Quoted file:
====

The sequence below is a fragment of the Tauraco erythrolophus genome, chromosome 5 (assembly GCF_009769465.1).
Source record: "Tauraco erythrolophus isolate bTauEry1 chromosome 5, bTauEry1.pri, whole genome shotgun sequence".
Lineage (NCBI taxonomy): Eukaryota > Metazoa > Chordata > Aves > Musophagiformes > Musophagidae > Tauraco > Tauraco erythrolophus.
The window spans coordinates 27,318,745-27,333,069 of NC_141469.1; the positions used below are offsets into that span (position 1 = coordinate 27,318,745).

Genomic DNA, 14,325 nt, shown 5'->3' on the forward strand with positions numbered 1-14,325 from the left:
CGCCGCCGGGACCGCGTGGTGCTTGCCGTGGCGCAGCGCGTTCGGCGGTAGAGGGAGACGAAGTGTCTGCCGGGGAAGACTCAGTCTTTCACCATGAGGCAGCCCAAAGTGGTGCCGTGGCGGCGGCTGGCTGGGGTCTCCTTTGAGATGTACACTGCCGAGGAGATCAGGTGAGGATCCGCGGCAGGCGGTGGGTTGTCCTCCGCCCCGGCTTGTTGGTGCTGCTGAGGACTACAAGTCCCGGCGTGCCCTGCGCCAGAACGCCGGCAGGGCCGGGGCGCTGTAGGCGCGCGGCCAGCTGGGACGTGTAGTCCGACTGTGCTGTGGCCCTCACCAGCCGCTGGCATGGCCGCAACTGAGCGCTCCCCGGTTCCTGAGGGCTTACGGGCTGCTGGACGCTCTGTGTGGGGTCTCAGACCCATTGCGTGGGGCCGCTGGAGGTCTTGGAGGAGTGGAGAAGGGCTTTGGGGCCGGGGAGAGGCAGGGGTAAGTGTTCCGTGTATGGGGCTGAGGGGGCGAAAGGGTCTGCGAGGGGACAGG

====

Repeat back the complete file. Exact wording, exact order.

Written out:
The sequence below is a fragment of the Tauraco erythrolophus genome, chromosome 5 (assembly GCF_009769465.1).
Source record: "Tauraco erythrolophus isolate bTauEry1 chromosome 5, bTauEry1.pri, whole genome shotgun sequence".
Lineage (NCBI taxonomy): Eukaryota > Metazoa > Chordata > Aves > Musophagiformes > Musophagidae > Tauraco > Tauraco erythrolophus.
The window spans coordinates 27,318,745-27,333,069 of NC_141469.1; the positions used below are offsets into that span (position 1 = coordinate 27,318,745).

Genomic DNA, 14,325 nt, shown 5'->3' on the forward strand with positions numbered 1-14,325 from the left:
CGCCGCCGGGACCGCGTGGTGCTTGCCGTGGCGCAGCGCGTTCGGCGGTAGAGGGAGACGAAGTGTCTGCCGGGGAAGACTCAGTCTTTCACCATGAGGCAGCCCAAAGTGGTGCCGTGGCGGCGGCTGGCTGGGGTCTCCTTTGAGATGTACACTGCCGAGGAGATCAGGTGAGGATCCGCGGCAGGCGGTGGGTTGTCCTCCGCCCCGGCTTGTTGGTGCTGCTGAGGACTACAAGTCCCGGCGTGCCCTGCGCCAGAACGCCGGCAGGGCCGGGGCGCTGTAGGCGCGCGGCCAGCTGGGACGTGTAGTCCGACTGTGCTGTGGCCCTCACCAGCCGCTGGCATGGCCGCAACTGAGCGCTCCCCGGTTCCTGAGGGCTTACGGGCTGCTGGACGCTCTGTGTGGGGTCTCAGACCCATTGCGTGGGGCCGCTGGAGGTCTTGGAGGAGTGGAGAAGGGCTTTGGGGCCGGGGAGAGGCAGGGGTAAGTGTTCCGTGTATGGGGCTGAGGGGGCGAAAGGGTCTGCGAGGGGACAGG